The minimum and maximum stiffness provided by meta-material 10 may be tailored before usage during design and fabrication, similar to the conventional design of composite materials. For example, elastic properties of each rigid component 19 may be selected during design, which will affect the maximum stiffness provided by meta-material 10. The surface area overlap between activation elements 14 may also be pre-determined for an application to provide a desired maximum strength at which stiffness may be controlled. In addition, compliant substrate 12 may be designed and selected to provide a desired minimum stiffness.
Meta-materials 10 and 20 illustrate simplified designs. Other designs are possible. For example, the electrostatic clamping can be of a non-planar topology. An example of this is a fiber or ribbon that fits inside of a tube. The fiber or ribbon and tube each have an electrode insulated by a dielectric insulating layer. When not activated the fibers or ribbons can slide inside of the tube. When activated, electrostatic clamping between the fiber or ribbon and the tube prevents sliding or allows sliding with additional damping (as desired). Alternatively each fiber or ribbon can contain a single conducting electrode that is completely covered by an insulator. In this case activation is produced by charging adjacent fibers with the opposite polarity so that the clamp to each other. These tubular structures may be arrayed on the surface or throughout the volume of a deformable or reconfigurable structure. They may be aligned in a single direction to control stiffness or damping in that direction only or they may be aligned in several directions. The fibers may run the length of the material or only partway through the material. Meta-materials may also include multiple embodiments described herein combined into a single structure. For example, stacking several of the meta-materials described in
If the meta-material is comprised of stacked layers then it is also possible to activate the layers differently so that the resulting mechanical properties is a combination of the stiffness or damping of each layer. For example, some layers may focus on controlling damping while others could focus on controlling stiffness. In another example, some of the layers could be made stiffer than the others so that the resulting stiffness is a combination of the stiffness of each layer. Note that each layer need not be of identical geometry or use identical materials. For example, some layers may be designed for providing damping control while other layers are better designed for stiffness control or providing a greater strength in the clamped state (such as by allowing a lot of overlap of activation elements). In another example, some of the layers may be more optimally designed to provide one range of stiffness while other layers are more optimally designed to provide another range of stiffness (such as by selecting the underlying deformable layer or the size and spatial density of the activation elements). Stiffness can then be controlled over a wide range but to a very fine degree by activating a combination of layers that are designed to function best over a specific range of stiffness.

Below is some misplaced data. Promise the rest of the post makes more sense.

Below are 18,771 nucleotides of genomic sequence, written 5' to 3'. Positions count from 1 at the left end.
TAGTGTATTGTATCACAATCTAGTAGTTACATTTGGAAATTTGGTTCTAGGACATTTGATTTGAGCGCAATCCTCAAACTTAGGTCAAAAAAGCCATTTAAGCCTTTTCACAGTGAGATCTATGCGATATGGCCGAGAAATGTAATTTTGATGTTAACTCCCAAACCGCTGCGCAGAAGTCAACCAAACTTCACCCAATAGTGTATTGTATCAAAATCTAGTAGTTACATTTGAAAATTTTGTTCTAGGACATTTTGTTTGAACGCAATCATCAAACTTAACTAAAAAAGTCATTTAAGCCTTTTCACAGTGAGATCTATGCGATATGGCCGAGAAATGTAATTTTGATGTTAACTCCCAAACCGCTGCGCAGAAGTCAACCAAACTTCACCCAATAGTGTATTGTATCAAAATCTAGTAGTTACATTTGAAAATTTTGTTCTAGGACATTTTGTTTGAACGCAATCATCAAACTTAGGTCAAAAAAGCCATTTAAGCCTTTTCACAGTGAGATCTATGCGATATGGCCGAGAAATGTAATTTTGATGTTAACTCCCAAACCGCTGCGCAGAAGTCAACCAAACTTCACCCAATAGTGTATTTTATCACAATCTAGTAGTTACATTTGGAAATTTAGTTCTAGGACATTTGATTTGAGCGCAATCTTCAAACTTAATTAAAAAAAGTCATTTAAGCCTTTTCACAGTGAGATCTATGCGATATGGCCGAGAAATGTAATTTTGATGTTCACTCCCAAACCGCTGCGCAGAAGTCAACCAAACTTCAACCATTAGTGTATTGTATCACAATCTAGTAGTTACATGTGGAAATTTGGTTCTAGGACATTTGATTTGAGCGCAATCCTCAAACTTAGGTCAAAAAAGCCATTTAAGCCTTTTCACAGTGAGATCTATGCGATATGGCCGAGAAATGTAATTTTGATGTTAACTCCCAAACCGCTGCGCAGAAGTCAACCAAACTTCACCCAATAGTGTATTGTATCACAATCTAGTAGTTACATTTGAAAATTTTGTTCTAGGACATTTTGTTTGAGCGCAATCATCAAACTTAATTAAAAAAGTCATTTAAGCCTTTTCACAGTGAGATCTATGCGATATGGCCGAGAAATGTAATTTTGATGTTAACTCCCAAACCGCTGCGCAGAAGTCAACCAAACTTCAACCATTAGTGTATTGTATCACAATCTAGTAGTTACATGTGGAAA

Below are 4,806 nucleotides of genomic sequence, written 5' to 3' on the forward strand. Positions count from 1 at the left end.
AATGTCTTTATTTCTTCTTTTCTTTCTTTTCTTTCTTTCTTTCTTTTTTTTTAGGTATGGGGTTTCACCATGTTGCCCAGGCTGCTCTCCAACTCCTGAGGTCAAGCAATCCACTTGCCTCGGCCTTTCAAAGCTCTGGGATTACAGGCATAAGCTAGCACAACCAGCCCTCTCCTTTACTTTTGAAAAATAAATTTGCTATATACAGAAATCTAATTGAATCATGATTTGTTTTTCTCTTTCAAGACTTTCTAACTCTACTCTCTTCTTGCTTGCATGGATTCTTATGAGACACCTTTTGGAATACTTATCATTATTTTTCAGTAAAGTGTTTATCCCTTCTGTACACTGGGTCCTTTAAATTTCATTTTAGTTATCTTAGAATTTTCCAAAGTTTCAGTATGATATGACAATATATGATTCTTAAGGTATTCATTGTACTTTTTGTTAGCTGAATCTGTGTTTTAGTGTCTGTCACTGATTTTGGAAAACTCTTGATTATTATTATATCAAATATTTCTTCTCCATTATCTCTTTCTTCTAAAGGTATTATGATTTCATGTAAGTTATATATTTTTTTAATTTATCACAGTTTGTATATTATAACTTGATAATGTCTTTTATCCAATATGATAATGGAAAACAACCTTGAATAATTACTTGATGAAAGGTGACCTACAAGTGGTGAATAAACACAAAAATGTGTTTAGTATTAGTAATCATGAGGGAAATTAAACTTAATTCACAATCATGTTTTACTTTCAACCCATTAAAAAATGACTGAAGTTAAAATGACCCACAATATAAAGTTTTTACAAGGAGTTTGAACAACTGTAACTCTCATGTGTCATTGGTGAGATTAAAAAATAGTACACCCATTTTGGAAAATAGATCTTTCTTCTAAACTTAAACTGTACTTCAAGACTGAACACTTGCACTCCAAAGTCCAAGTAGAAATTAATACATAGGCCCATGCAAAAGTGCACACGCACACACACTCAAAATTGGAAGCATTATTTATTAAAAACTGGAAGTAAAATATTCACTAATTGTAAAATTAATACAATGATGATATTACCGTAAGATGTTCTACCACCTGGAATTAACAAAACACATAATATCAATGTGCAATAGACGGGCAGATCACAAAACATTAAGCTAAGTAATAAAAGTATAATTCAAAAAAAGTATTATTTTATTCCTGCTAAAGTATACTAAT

Similar to meta-material 10, meta-material 20 relies on electrostatic clamping as an activation mechanism and includes a set of rigid activation elements 24. Surface electrostatic clamping activation elements are also referred to herein as ‘scales’. The scales include small (relative to the deformation and application of interest) rigid elements on the surface of a deformable structure that form a covering. The scales may include similar parts that collectively form a larger structure such as a controllable skin. In one embodiment, scales 24 are metal and double both as a rigid component and an electrode. Meta-material 20 may then be externally and electrically controlled to change between a compliant de-activated state and a rigid activated state. In the de-activated state, meta-material 20 substantially assumes the properties of compliant layer 22. In the activated state, the meta-material substantially assumes the properties of the rigid activation elements 14, as limited by the clamping strength.
Meta-material 20 mainly differs from meta-material 10 in that the rigid activation elements 24 are on opposite surfaces of the deformable structure 22. In this case, an electric field is established across the compliant layer 22, which doubly acts as a dielectric layer and deformable structure. When the clamping voltage is applied, the activation elements 14 form a continuous string of rigid material, even though the activation elements 14 are on opposite sides of the compliant layer 22 (they still vertically overlap to allow electrostatic clamping).
In a specific embodiment, an electrically controllable meta-material 20 employs electrostatic clamping of metallic rigid elements on an elastomeric compliant layer 22. In this case, each metallic element doubles as both the rigid element and electrode. When the metallic scales electrostatically clamp to the elastomer, meta-material 20 has a stiffness and strength similar to those of the metal. When the metallic scales are de-activated, the meta-material has stiffness resembling the stretchable elastomer. Intermediate strengths and stiffnesses can be achieved by varying the applied clamping voltage, or by altering the number of metallic scales that are electrostatically clamped, respectively.
In another specific embodiment, each activation element 24 may include surface roughness or lips to enhance clamping strength.